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Big Oil, renewable fuels advocates point fingers at each other as the cause for high fuel prices

An article on the Big Oil vs Ethanol issue. Nothing new, but something to keep up to data on since alot of us sell our corn to all the local ethanol plants.

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Big Oil, renewable fuels advocates point fingers at each other as the cause for high fuel prices

 

Gasoline prices remain stuck above $3.50 per gallon despite the highest monthly domestic oil production in 21 years.

Big Oil and renewable fuels advocates on Wednesday blamed each other for motorists’ continued pain at the pump.

Big oil companies said the federal Renewable Fuel Standard, which requires that ethanol account for at least 10percent of the 136 billion gallons of gas consumed by U.S. automobiles each year, is driving up fuel prices.

The ethanol industry, on the other hand, says Big Oil is trying to divert attention from high gas prices. Because ethanol is cheaper than gasoline, they say blaming biofuels is the rhetorical equivalent of a dry hole.

Both sides agreed Wednesday that the matter is likely to come before Congress in some manner this year. Renewable energy people want an investigation of oil company pricing. The oil companies want Congress to repeal the six-year-old Renewable Fuel Standard that is the basis for demand for ethanol and biofuels.

“We call on Congress to repeal the Renewable Fuel Standard, which is helping to drive up gasoline prices,” said Bob Greco, director of downstream operations for the American Petroleum Institute.

U.S. Sen. Chuck Grassley, a Republican from Iowa, the nation’s top ethanol-producing state, predicted that oil interests hoping to end the federal fuel mandate likely put up a tough fight.

“But I think we can win it,” Grassley said. “What’s wrong with a little bit of promoting of alternative energy — and it’s 10 percent of what you burn in your car — instead of importing 10 percent more from Venezuela or places in the Middle East where they hate us and are using the money to kill us?”

A repeal of the fuel standard would have huge implications for Iowa, where 60 percent of its nation-leading corn crop is ground for ethanol, and other Corn Belt states.

Since the standard was enacted in 2007, Iowa farmers have enjoyed record high corn prices and incomes. Cash receipts paid to Iowa corn farmers have doubled to $15billion, and that extra money pushed land prices and farm implement sales to record levels.

In Iowa, that agricultural prosperity has helped bring the state’s unemployment rate down to 5 percent, well below the 7.9 percent national average.

Elsewhere, however, the Renewable Fuel Standard has drawn criticism from livestock groups upset with high feed costs that are an aftermath of record high corn prices, as well as food processors, grocery chains and restaurant groups.

Big oil companies have fired back with lawsuits and claims that ethanol blends higher than the 10percent can damage automobiles and other engines that power devices ranging from lawnmowers to boats.

Although crude oil prices have maintained their levels above $90 per barrel this year, primarily because of instability in the Middle East and continued high demand from emerging markets in China and India, the oil industry is looking at a future of slack domestic demand at a time of rising production.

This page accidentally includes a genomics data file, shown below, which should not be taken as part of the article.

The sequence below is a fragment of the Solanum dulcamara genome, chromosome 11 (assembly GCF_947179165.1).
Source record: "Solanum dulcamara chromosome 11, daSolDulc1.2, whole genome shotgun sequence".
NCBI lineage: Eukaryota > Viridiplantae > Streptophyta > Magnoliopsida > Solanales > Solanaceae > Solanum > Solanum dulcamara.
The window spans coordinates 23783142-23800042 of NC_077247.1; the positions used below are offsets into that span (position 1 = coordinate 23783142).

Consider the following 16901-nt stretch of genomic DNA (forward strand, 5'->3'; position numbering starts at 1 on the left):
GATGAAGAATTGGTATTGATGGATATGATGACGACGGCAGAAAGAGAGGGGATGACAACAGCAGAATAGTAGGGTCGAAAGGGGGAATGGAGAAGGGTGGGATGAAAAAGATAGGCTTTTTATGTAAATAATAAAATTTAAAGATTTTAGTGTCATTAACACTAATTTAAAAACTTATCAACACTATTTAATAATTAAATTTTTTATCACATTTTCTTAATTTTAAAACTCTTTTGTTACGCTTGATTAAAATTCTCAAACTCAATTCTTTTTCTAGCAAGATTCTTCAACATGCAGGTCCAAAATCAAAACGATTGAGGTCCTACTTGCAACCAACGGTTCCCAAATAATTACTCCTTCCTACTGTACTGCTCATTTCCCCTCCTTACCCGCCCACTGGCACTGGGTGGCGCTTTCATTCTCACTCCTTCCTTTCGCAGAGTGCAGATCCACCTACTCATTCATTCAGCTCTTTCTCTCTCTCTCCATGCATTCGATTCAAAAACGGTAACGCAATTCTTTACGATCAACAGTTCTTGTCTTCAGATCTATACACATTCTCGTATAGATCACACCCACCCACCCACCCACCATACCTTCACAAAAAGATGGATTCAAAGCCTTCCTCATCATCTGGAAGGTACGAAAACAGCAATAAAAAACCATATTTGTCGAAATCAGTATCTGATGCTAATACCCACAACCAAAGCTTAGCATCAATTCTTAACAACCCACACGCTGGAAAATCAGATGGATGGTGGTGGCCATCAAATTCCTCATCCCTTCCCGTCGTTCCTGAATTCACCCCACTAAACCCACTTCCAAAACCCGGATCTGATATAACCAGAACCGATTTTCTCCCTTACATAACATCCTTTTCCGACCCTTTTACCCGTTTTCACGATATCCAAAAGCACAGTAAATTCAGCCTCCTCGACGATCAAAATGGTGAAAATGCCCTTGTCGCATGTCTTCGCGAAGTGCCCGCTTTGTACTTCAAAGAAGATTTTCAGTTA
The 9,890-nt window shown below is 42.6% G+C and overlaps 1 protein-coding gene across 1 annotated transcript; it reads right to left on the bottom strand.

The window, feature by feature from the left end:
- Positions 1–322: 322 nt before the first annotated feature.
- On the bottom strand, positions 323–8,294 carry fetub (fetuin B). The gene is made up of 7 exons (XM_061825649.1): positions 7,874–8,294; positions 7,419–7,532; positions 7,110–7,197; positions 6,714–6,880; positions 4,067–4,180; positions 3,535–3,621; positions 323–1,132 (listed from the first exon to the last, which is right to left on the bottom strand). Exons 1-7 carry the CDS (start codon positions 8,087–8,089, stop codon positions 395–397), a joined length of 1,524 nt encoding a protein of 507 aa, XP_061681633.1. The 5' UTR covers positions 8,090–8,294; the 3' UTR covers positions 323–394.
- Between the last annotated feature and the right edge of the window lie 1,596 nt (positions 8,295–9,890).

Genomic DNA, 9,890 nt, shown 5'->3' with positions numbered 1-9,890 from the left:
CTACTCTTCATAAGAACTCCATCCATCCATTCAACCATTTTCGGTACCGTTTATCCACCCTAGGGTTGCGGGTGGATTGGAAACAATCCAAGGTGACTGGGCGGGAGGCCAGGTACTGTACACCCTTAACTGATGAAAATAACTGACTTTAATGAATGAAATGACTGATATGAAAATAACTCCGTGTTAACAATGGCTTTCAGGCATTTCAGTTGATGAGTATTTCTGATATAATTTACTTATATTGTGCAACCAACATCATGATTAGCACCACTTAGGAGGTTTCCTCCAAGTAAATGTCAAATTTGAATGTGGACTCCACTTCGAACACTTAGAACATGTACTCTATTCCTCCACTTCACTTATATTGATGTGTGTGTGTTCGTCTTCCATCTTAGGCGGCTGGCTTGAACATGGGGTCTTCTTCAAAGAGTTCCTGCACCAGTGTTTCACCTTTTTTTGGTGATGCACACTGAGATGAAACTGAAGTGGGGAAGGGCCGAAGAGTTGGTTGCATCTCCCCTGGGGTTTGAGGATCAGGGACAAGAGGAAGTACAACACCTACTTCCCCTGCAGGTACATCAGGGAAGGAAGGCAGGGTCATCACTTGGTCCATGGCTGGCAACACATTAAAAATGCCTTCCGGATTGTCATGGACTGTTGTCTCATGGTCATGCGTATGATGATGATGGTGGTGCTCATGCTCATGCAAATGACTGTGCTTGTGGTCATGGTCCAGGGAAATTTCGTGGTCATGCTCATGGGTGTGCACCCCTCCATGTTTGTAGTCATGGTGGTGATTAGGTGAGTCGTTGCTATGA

Average daily production of 7.15 million barrels per day in mid-March of this year was 22 percent higher than a year earlier and the largest year-over-year daily production increase since 1951. The bulk of the increased production comes from the new Bakken Field in North Dakota.

The U.S. Department of Energy said Wednesday that monthly crude oil production, which was as low as 4.9 million barrels per day as recently as 2008, is expected to reach 8million barrels per day by late next year.

That would put the U.S. domestic production within hailing distance of all-time high production of 10 million barrels per day set in 1970.

Meanwhile, the oil industry is coming off two consecutive years of declining U.S. consumption, due primarily to better fuel standards in cars and trucks. The oil industry has turned to biofuels, which have taken 10 percent of the domestic gasoline market, as a source of irritation.

Greco introduced an API-financed study that purports to show that the biofuels mandates will raise the cost of refining gasoline by as much as 30 percent through 2015, with the cost passed on to consumers.

A leading factor in those projected cost increases are the increased premiums that refiners will be expected to pay if they are not buying ethanol themselves to blend with their gasoline.

Biofuels advocacy groups pushed back in protest.

“The fact is that ethanol sells cheaper than gasoline,” said Bob Dinneen, president of the Renewable Fuels Association.

On Wednesday, the $2.60-per-gallon futures price for ethanol was 47 cents cheaper than the $3.07-per-gallon price for wholesale unleaded gasoline on the New York Mercantile Exchange.

Mark Meyer, president of Keck Inc., a major petroleum marketer in Des Moines, dismissed the idea that such premiums being paid by the oil industry are boosting the price of gasoline.

Meyer, whose company buys ethanol and biodiesel daily, says that premium should cause ethanol prices to drop.

Meyer said big oil companies are on surer ground with their argument that the slack demand for gasoline, down by 1.5 to 2 percent annually over the two years, is cutting into oil company sales and thus profits.

Tom Buis, head of the renewable energy advocacy group Growth Energy, said the oil industry is creating the controversy because renewable fuels are cutting into their market.

“They want 100percent of the market, and the Renewable Fuel Standard gives ethanol 10 percent, and that’s too much for oil,” Buis said.

 

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